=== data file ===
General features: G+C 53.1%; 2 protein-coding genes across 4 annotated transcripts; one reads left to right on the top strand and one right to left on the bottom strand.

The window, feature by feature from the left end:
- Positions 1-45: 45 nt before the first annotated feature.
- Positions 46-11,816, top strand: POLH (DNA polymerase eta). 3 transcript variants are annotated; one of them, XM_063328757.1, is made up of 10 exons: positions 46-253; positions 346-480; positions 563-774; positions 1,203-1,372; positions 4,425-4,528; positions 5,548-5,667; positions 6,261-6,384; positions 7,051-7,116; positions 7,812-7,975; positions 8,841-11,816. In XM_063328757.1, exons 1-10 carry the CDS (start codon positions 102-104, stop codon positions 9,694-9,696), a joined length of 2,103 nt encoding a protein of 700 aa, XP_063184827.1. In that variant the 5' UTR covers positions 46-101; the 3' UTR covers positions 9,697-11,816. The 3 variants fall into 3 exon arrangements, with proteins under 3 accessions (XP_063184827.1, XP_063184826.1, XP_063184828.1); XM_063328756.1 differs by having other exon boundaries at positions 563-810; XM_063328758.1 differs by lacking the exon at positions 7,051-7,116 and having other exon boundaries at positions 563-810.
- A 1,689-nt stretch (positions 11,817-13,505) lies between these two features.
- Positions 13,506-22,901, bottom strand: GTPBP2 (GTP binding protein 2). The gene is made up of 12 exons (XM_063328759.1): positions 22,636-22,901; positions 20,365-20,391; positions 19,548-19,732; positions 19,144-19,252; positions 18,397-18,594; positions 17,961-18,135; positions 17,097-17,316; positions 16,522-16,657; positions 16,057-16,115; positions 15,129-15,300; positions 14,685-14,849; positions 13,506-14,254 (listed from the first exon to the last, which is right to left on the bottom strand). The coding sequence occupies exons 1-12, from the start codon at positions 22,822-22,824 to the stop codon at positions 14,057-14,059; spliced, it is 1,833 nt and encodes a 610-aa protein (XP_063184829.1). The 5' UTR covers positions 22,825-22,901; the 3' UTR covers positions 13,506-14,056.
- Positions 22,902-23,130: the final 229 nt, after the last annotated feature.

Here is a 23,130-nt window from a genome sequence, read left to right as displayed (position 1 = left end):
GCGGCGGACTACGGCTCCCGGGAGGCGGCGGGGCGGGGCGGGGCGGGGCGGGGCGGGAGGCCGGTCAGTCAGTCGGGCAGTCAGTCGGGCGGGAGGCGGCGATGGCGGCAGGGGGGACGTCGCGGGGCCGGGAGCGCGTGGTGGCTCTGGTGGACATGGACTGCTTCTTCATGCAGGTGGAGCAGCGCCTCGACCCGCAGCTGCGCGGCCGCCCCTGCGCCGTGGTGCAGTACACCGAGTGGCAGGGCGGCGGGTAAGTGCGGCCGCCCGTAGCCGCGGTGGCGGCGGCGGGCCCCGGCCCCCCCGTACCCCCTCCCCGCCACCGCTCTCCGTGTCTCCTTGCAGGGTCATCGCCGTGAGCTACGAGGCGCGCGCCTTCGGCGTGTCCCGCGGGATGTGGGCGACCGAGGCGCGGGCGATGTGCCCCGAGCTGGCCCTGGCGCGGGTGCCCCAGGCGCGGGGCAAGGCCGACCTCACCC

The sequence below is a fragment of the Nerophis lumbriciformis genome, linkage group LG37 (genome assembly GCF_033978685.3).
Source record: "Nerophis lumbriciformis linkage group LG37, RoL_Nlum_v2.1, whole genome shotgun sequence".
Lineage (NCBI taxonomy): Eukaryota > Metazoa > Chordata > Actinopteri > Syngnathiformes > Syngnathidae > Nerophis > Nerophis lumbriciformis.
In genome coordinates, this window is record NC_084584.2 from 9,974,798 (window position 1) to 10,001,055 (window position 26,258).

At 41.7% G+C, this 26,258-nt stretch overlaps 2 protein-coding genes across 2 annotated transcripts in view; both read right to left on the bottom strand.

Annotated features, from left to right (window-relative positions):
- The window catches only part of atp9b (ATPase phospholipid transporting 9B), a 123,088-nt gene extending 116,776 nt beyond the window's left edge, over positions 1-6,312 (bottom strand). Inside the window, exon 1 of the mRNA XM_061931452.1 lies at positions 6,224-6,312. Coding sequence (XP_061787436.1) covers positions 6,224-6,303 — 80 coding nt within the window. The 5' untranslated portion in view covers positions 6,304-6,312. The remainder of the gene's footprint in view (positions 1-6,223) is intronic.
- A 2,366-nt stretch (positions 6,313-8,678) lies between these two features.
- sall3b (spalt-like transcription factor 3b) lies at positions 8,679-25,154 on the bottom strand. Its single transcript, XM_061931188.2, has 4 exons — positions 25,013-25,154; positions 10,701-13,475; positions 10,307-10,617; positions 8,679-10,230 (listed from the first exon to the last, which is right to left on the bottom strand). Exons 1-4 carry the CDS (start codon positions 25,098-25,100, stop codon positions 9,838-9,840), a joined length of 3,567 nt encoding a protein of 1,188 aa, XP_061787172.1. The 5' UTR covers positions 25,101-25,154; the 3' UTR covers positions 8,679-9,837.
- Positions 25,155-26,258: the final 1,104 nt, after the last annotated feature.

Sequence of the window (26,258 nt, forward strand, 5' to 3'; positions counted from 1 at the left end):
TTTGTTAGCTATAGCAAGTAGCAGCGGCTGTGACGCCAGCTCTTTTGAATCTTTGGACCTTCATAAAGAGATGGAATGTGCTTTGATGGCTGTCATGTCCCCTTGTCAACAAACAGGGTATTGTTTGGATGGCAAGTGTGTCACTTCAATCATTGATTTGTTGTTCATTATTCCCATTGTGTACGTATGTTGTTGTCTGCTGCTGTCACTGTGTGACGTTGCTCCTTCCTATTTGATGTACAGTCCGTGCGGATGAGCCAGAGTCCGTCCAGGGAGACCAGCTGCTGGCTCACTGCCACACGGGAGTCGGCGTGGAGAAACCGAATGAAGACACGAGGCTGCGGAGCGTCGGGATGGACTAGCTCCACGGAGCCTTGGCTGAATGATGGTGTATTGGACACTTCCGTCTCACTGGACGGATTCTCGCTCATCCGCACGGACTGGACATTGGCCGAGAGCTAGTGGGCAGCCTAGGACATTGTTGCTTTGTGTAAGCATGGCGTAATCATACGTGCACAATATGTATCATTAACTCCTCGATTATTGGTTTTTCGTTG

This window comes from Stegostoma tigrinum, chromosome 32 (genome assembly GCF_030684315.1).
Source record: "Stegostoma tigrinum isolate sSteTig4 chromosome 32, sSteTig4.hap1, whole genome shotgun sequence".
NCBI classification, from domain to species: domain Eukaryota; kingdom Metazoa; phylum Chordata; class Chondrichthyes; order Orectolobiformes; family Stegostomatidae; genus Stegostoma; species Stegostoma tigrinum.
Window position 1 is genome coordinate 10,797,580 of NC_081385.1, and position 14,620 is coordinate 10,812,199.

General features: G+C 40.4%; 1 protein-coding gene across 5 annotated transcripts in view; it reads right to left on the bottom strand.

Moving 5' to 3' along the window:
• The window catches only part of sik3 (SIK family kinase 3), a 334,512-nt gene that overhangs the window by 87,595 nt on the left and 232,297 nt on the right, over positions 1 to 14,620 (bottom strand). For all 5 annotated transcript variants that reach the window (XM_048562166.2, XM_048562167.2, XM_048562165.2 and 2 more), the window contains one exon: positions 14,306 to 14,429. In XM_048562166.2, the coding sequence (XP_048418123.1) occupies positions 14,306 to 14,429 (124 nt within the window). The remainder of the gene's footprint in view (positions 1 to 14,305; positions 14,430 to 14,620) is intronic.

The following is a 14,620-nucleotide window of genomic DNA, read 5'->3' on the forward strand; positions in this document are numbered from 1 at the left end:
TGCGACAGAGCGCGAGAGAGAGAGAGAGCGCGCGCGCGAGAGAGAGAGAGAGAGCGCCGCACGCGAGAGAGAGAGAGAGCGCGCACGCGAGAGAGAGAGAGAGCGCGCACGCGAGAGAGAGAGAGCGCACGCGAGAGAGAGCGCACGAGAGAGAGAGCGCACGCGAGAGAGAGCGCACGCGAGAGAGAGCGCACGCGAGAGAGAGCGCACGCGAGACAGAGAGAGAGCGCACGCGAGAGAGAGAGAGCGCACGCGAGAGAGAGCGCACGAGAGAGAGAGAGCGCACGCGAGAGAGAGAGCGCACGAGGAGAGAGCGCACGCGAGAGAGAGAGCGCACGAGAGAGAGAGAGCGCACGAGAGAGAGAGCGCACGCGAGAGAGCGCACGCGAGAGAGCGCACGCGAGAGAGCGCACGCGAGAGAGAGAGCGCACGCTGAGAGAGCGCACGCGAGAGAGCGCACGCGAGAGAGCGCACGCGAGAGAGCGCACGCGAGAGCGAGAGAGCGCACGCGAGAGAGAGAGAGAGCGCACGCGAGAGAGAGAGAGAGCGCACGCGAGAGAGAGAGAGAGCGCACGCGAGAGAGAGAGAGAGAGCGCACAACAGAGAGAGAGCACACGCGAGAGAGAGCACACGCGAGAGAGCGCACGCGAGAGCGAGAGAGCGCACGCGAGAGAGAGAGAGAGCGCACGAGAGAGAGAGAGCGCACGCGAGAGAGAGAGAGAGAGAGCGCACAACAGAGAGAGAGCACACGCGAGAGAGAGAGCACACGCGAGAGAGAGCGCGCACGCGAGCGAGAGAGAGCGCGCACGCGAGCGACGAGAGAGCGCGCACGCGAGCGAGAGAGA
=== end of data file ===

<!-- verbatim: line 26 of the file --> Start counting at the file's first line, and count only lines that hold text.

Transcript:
General features: G+C 40.4%; 1 protein-coding gene across 5 annotated transcripts in view; it reads right to left on the bottom strand.